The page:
Voluntary markets occur when companies or individuals make a decision to offset their Greenhouse Gas emissions, even though there is no legal requirement upon them to do so.
Organisations may do this for a number of reasons. Some companies wish to meet their environmental responsibilities. Others may see that it gives them a marketing edge by appealing to the ‘green’ buyer segment. Many businesses are simply strategically pre-empting legislative impacts which they expect later on. Increasingly, companies in those nations which impose legislative reporting requirements on their larger emitters, such as: miners; power generators; or steel smelters, are finding that other businesses, which supply these mandated larger companies, are under increasing pressure to ensure that their product or services are carbon neutral. If they are not carbon neutral, their clients will have to account for and report on the carbon externality of their non-carbon neutral supplier. They may either do this or choose to switch suppliers to a carbon neutral supplier if a suitable one is available.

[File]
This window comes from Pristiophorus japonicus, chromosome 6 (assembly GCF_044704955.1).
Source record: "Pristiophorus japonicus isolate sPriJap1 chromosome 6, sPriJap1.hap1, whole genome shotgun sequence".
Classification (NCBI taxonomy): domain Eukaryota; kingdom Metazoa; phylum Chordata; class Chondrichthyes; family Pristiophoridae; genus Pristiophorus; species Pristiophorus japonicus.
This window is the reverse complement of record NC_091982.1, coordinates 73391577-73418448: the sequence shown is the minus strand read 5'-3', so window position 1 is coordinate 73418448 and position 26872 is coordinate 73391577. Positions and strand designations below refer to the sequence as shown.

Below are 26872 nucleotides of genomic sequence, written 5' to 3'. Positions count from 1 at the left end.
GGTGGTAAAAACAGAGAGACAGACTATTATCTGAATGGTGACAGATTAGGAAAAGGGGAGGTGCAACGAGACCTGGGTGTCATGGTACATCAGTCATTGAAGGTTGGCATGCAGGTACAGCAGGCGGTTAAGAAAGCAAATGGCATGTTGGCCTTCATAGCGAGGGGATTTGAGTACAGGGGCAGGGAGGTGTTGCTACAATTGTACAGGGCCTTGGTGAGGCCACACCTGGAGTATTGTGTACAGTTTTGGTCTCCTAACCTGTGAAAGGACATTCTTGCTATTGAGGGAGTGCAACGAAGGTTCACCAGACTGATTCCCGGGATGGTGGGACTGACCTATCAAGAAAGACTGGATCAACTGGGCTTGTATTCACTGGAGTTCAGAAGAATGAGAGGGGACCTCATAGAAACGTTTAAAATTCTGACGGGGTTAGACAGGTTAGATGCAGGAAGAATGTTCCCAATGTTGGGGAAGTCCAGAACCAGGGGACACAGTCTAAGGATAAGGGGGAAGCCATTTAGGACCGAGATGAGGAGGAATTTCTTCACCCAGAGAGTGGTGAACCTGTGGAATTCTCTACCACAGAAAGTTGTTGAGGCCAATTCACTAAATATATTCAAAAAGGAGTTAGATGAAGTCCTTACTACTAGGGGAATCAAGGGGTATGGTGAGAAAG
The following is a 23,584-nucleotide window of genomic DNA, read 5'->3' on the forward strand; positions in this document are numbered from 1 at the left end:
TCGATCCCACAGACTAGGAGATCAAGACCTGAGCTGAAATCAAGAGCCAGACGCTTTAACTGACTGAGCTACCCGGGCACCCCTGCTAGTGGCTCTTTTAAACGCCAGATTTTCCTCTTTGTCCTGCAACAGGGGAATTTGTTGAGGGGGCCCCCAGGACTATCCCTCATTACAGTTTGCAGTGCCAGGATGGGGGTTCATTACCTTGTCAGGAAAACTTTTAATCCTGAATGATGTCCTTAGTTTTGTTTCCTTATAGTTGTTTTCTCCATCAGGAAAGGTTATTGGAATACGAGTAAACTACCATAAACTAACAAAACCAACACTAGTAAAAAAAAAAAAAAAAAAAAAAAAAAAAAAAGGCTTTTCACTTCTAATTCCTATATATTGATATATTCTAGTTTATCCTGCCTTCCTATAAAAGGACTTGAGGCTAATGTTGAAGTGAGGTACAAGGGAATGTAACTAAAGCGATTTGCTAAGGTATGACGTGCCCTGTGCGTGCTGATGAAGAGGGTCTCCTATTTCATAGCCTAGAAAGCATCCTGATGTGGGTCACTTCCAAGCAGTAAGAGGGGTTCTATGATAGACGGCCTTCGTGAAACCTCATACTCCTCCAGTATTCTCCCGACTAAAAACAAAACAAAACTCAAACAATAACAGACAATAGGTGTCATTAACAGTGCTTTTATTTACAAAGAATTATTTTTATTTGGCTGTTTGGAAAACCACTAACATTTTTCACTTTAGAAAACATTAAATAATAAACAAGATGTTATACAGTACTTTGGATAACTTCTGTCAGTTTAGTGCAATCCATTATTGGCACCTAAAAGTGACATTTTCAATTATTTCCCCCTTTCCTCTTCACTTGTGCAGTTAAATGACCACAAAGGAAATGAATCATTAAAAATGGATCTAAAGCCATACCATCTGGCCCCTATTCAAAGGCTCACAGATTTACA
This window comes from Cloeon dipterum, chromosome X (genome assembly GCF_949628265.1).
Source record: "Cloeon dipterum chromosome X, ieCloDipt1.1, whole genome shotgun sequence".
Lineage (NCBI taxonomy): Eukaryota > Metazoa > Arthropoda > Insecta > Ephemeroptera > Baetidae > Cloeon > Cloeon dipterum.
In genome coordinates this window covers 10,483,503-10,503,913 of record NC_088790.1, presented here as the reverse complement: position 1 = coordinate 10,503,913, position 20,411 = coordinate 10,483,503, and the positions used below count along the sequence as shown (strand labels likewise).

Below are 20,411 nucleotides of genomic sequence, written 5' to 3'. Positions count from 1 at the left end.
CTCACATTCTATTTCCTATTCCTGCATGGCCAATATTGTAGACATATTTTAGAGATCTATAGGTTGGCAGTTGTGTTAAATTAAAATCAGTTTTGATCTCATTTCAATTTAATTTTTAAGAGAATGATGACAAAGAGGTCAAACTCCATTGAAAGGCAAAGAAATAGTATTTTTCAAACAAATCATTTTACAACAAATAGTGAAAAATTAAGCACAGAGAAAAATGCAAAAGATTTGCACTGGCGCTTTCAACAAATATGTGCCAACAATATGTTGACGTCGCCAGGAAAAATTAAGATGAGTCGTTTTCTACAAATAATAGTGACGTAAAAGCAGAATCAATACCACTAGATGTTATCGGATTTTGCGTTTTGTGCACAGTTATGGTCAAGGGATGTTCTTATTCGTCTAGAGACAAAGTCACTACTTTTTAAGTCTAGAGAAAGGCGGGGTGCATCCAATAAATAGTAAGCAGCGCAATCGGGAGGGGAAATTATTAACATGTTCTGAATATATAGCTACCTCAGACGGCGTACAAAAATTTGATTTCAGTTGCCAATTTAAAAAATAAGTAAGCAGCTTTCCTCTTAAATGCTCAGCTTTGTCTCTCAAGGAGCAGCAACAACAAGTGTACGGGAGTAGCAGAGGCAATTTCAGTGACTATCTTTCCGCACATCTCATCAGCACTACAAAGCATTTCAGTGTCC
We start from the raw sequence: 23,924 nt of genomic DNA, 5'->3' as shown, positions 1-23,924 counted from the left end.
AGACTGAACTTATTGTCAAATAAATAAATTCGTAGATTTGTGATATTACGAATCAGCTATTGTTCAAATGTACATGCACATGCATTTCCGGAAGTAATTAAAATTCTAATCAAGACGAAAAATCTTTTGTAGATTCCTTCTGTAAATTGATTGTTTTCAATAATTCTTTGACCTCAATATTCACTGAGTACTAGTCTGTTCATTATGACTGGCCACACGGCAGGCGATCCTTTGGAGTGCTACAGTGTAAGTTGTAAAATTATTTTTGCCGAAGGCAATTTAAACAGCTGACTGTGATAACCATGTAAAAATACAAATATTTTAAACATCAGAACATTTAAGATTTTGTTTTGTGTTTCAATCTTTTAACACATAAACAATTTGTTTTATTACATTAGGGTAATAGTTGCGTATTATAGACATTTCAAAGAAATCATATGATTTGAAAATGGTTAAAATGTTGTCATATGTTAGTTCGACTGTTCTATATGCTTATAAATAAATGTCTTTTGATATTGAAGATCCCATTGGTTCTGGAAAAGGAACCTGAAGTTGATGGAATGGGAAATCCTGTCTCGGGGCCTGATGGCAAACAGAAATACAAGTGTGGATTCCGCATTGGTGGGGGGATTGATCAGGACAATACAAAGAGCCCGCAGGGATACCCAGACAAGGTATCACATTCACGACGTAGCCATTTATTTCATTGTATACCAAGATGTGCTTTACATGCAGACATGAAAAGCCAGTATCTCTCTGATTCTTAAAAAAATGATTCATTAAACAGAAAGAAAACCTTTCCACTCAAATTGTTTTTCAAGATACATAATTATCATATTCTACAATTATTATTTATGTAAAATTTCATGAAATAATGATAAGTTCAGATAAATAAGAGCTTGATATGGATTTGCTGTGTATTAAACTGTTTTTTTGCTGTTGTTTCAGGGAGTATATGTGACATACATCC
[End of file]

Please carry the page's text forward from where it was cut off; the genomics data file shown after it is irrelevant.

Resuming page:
A Carbon Offset Certificate (click on the image above to enlarge Eco’s sample certificate) shows that a business has paid to have a specific quantity of Greenhouse Gases removed from the environment, or has avoided the emission of Greenhouse Gases through the introduction of technology, or has purchased from the Government the right to emit a certain quantity of carbon dioxide. If a business has generated its own carbon offsets, for example through the installation of solar panels, it can use these carbon credits to offset its own carbon emissions and trade any surplus in the marketplace. If a business has not managed to offset its own carbon emissions, it may purchase carbon offsets from the market. One might buy offsets from people who grow trees for carbon offsets or purchase offsets from wind farms. By functioning as a saleable commodity in the carbon market, carbon credits form the fungible base of any Emissions Trading Scheme.
One Carbon Credit equals one tonne of CO2e. The Australian price for a carbon offset is around $20 per tonne.
Suppose a medium sized law firm emits 500 tonnes of carbon dioxide each year. This would require the purchase of 500 carbon offsets in order to offset their annual carbon footprint emissions. This would cost the business approximately $10,000 at $20 per tonne.